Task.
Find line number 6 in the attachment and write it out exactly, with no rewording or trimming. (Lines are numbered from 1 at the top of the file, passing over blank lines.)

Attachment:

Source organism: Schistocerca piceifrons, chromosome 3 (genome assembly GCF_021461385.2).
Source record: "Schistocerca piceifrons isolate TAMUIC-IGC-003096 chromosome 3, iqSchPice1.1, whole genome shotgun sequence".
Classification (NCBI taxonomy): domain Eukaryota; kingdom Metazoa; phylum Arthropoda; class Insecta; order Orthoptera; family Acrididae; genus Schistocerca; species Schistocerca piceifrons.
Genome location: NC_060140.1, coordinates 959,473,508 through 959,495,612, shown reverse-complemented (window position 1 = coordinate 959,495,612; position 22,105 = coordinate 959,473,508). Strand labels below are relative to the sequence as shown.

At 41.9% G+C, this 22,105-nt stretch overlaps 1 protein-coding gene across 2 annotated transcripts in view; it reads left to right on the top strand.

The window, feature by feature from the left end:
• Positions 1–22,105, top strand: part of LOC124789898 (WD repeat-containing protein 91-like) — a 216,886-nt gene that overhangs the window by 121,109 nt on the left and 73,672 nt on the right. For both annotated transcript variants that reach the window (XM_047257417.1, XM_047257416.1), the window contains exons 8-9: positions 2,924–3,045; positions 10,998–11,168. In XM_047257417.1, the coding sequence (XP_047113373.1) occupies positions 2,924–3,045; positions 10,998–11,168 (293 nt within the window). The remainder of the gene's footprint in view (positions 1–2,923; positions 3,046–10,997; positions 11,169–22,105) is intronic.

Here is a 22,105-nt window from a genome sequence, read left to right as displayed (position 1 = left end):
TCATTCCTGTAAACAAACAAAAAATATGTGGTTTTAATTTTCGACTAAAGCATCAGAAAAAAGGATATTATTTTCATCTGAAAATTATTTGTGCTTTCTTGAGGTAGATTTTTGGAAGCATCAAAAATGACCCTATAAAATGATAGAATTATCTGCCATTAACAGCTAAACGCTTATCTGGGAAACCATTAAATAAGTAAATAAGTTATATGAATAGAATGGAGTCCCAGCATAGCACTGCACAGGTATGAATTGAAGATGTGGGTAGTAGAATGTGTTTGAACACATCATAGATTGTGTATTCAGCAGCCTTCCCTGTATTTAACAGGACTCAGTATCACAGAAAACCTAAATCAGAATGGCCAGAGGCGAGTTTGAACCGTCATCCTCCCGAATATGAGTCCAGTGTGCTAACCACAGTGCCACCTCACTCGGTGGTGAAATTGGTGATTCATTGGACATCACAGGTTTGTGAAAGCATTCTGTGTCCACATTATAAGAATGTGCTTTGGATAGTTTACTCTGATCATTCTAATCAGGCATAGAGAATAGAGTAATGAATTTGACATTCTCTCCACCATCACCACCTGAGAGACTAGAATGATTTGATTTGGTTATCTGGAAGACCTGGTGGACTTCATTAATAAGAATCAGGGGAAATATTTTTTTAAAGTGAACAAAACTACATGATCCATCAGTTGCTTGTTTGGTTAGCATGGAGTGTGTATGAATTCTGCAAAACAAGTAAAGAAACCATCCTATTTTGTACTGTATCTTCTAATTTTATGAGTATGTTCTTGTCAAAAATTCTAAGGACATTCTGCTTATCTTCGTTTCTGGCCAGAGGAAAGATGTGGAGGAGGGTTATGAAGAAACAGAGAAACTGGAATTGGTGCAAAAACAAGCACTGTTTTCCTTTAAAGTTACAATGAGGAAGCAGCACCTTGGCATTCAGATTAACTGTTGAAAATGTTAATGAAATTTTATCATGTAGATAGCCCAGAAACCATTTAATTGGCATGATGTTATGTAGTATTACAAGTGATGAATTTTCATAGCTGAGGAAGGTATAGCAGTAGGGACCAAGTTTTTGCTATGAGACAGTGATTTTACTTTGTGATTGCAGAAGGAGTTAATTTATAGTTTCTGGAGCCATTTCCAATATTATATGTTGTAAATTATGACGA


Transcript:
The window, feature by feature from the left end: